Dr Anil Sharma, President and CEO of GMS, the world’s largest cash buyer of ships, today called on owners and brokers to support sustainable recycling practices and voiced support for the increased and significant investment in South-East Asian yards. Dr Sharma also criticised proponents of total bans on beaching, stating: “It is just as possible to have environmentally sound and safe beaching practices at some yards in India as it is to have dangerous and hazardous recycling elsewhere”.
Dr Sharma outlined the significant progress being made by yards in India, where the majority of the world’s ship recycling is conducted, towards building a safer and more sustainable future in their yards for workers.
In recent months the first yards in India have been certified as compliant with the Hong Kong International Convention for the Safe and Environmentally Sound Recycling of Ships (HKC). In this context Dr Sharma called on the industry to use those yards to support both the progress being made in those businesses and the thousands of families dependent upon them in regions where there are few other opportunities for employment.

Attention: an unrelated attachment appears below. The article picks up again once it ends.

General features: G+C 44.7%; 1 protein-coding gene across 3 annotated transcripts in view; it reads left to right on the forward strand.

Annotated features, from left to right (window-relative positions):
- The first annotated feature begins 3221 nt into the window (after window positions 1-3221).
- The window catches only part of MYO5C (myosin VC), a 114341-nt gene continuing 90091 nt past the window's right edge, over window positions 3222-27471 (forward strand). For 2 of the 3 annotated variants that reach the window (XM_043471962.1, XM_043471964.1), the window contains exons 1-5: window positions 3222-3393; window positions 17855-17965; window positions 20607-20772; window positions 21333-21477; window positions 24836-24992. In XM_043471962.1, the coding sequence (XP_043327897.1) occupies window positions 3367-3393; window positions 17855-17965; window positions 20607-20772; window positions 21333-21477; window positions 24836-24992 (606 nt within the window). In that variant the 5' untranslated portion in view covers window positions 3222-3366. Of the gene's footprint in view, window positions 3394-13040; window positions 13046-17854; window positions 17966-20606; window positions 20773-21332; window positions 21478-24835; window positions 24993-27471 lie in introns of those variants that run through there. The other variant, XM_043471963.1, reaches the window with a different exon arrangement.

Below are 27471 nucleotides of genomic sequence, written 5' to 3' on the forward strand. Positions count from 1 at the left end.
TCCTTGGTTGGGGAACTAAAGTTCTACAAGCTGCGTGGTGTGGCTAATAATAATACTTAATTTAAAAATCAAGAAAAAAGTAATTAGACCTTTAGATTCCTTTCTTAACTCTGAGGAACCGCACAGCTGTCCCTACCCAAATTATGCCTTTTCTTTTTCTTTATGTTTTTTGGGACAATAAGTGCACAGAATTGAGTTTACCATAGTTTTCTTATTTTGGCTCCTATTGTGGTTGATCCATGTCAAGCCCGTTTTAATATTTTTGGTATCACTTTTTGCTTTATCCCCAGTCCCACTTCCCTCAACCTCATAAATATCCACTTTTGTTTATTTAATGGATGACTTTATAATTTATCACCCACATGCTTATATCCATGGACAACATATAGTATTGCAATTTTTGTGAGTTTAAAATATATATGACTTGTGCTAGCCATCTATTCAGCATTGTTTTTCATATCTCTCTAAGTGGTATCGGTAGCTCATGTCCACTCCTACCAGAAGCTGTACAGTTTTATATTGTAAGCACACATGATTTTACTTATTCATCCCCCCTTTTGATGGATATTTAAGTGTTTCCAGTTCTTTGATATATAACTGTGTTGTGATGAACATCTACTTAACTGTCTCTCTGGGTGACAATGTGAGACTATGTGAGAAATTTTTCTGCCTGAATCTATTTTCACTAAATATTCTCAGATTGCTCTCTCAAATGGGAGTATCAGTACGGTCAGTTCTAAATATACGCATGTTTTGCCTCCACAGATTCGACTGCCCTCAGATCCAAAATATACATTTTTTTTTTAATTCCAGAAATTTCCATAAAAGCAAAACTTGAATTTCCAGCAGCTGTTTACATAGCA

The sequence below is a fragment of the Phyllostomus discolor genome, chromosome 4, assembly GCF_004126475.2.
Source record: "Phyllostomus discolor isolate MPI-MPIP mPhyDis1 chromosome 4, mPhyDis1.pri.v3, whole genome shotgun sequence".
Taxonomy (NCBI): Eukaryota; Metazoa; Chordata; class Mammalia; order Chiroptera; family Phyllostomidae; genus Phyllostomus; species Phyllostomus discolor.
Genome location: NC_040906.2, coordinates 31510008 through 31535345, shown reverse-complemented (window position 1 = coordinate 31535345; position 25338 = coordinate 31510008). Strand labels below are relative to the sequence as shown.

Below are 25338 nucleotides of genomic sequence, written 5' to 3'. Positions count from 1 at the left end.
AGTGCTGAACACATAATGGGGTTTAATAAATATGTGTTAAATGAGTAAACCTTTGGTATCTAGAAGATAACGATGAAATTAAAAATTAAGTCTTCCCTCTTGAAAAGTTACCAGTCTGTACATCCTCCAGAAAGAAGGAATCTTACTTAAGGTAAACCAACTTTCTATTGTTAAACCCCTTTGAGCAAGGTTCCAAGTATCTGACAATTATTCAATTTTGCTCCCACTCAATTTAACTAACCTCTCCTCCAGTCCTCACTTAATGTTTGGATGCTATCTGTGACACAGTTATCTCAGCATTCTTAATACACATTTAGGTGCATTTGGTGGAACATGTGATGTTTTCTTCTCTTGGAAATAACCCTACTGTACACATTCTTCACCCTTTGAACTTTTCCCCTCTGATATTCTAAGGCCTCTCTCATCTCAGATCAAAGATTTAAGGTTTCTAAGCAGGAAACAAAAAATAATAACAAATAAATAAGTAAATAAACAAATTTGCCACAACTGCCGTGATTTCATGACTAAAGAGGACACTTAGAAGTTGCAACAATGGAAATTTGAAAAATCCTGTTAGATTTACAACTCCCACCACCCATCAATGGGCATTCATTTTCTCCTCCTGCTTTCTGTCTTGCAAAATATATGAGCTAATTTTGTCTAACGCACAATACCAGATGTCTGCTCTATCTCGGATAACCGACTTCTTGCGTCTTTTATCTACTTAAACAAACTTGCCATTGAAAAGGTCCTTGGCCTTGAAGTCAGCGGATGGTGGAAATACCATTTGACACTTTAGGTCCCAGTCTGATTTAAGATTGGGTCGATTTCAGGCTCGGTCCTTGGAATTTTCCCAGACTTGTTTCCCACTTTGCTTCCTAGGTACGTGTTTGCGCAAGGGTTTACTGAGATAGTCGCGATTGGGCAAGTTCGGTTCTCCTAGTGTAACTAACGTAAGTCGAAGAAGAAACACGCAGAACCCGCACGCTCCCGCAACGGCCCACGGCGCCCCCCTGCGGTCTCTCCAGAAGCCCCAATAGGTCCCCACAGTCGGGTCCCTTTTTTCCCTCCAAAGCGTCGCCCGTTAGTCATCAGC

Dr Sharma commented: “We are seeing significant growth in demand for HKC compliant recycling from ship owners and the yards are reaping the commercial benefits, while sending a trigger to others. As these yards see growth for their services based on good health, safety and environmental practices, the other yards are starting to realise that the world is changing and they have to look to operate in line with HKC compliance, as well as ISO and OSHSAS certification standards in order to boost their business and keep up with changing times.
“However, it is crucial that the yards and the industry as a whole receive support for these facilities and their further development from shipowners throughout the world. We urge shipowners to take advantage of sustainable recycling services and make choosing sustainable yards part of their standard business practices.
“One of the most significant challenges facing the ship recycling sector is the level of focus being placed on what is wrong with the current process, rather than what can be done to invest in and improve more yards. We must all appreciate that ship recycling is not only a vital stage in the lifecycle of a vessel, but also a vital market for those that directly and indirectly depend upon it.”
CSR and sustainability is embedded in the values and culture of GMS and it has committed significant monetary and human resource to a landmark, and industry-first Safe and Responsible Ship Recycling Program. In addition, its industry leading ‘Green Team’ are primed to provide an additional level of oversight and supervision on behalf of its principles to ensure that making the responsible choice is as simple as it is sustainable.
Source: Hellenic shipping news. 24 February 2016